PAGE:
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June 11, 1942

Dear Folks,

Things have been pretty quiet here of late. Cloudy weather and periodic rains, which should have come a lot earlier if the spring hadn’t been one of the driest in local history, have been greatly interfering with flying operations here. There was a stretch of three days ending a week ago that came just before the last stage of my training, nine plane formation, in Squadron 12. I finally finished this up last Saturday and so graduated from the intermediate land plane squadron to Squadron 13, the instrument flying squadron. Since then I have been in Link trainers daily, but the weather has been too bad for SNJ flights, which I’m scheduled to have in the mornings. N, incidentally, stands for trainer, J for North American (manufacturer), S—?

The Link trainers, which I’ll try to remember to enclose a picture of, are interesting and I guess much like a plane in behavior when one is under the hood and not able to see out at all. Everything depends on watching the instruments. Orientation is by radio signals, and it’s all rather confusing at first, but not bad fun in spite of being pretty much mechanical. It’s mighty hot work in this extremely muggy weather, though the temperature doesn’t usually get much over 80 or 85. Though one has to sit around the squadron all morning regardless of whether one gets in a flight or not, the Link hops take just two hours of the P.M. and are over at 5 at the latest, which makes things pretty nice and easy. Now also there are days off in sight, one I hope on Saturday and if so, I’ll be headed for the beach for the first time literally in months—either alone by bus or with a friend who has been saving up his gas.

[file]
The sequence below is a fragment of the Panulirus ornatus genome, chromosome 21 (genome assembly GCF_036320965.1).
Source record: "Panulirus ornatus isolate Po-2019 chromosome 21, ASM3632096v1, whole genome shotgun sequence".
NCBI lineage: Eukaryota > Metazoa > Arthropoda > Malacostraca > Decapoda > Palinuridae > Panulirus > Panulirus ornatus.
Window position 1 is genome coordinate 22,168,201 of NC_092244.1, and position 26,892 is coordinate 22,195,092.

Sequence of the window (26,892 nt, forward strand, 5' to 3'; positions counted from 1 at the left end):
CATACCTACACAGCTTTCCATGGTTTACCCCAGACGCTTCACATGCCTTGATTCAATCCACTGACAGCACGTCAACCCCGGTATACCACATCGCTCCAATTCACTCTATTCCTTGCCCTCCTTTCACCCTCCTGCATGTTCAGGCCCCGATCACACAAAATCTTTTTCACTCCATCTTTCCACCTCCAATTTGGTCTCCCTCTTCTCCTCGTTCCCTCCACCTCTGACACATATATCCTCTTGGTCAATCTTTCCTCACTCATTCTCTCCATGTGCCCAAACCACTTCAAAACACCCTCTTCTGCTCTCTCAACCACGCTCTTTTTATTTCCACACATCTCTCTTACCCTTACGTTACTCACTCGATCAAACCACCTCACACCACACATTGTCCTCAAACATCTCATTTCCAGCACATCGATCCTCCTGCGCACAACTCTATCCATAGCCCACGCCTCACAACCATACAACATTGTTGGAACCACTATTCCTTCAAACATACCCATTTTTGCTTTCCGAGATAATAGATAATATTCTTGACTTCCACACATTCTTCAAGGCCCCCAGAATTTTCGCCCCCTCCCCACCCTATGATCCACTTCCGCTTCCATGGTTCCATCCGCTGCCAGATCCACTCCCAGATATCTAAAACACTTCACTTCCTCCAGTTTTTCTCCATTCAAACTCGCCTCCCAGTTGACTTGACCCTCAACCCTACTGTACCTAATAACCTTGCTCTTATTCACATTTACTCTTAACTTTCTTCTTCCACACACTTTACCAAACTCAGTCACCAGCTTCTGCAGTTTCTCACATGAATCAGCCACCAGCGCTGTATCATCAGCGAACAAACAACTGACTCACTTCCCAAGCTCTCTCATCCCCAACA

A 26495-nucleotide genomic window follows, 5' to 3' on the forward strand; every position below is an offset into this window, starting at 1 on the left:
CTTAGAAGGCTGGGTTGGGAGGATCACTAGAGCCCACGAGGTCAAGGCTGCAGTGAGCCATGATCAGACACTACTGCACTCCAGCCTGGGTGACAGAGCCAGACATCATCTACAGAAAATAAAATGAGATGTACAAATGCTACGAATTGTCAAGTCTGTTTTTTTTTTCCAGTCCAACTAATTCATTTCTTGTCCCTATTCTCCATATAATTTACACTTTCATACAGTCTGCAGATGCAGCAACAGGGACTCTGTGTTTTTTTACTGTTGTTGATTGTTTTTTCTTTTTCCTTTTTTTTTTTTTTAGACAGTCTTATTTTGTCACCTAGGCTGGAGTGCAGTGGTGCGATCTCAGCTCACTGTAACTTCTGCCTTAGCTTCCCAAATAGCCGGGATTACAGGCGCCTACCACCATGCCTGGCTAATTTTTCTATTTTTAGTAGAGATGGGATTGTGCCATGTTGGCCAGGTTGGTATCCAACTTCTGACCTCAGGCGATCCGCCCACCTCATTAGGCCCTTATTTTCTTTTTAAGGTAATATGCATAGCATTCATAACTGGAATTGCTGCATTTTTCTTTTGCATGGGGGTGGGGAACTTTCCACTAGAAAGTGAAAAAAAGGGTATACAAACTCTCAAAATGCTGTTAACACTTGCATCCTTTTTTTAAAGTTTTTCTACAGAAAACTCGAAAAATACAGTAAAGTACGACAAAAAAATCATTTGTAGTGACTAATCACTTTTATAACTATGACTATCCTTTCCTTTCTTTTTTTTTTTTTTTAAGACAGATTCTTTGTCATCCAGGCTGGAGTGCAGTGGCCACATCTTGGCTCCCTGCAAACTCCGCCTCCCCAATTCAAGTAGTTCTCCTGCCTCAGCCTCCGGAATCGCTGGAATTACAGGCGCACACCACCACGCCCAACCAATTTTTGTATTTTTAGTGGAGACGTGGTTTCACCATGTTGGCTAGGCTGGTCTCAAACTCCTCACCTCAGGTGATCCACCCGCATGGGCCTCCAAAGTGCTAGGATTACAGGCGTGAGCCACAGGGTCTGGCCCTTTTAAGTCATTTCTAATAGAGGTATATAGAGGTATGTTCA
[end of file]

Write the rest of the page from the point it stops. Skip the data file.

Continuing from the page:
Last night I went ashore for the first time in 10 days. There wasn’t enough time to make it worthwhile over the week-end—checking out of 12 and into 13, first link hop, a lecture and a watch in our barracks. Another fellow by the name of Bob Marshall who, incidentally went to Yale F.S. but not until last year, invited me to some other people’s house to dinner—my first dinner invitation since that to the Shiefflins’ (I still can’t spell it) Christmas day. They were a Dr. Ormandoff, expert on malaria, and his wife. They know the Sedgwicks pretty well, I gather, and are very nice and gave us a good dinner too.

Don’t know what to say about prospective trip south. It would be fine for me, but terribly hot and probably rainy. Remember too that I may still get through by the middle of August.

Love to All


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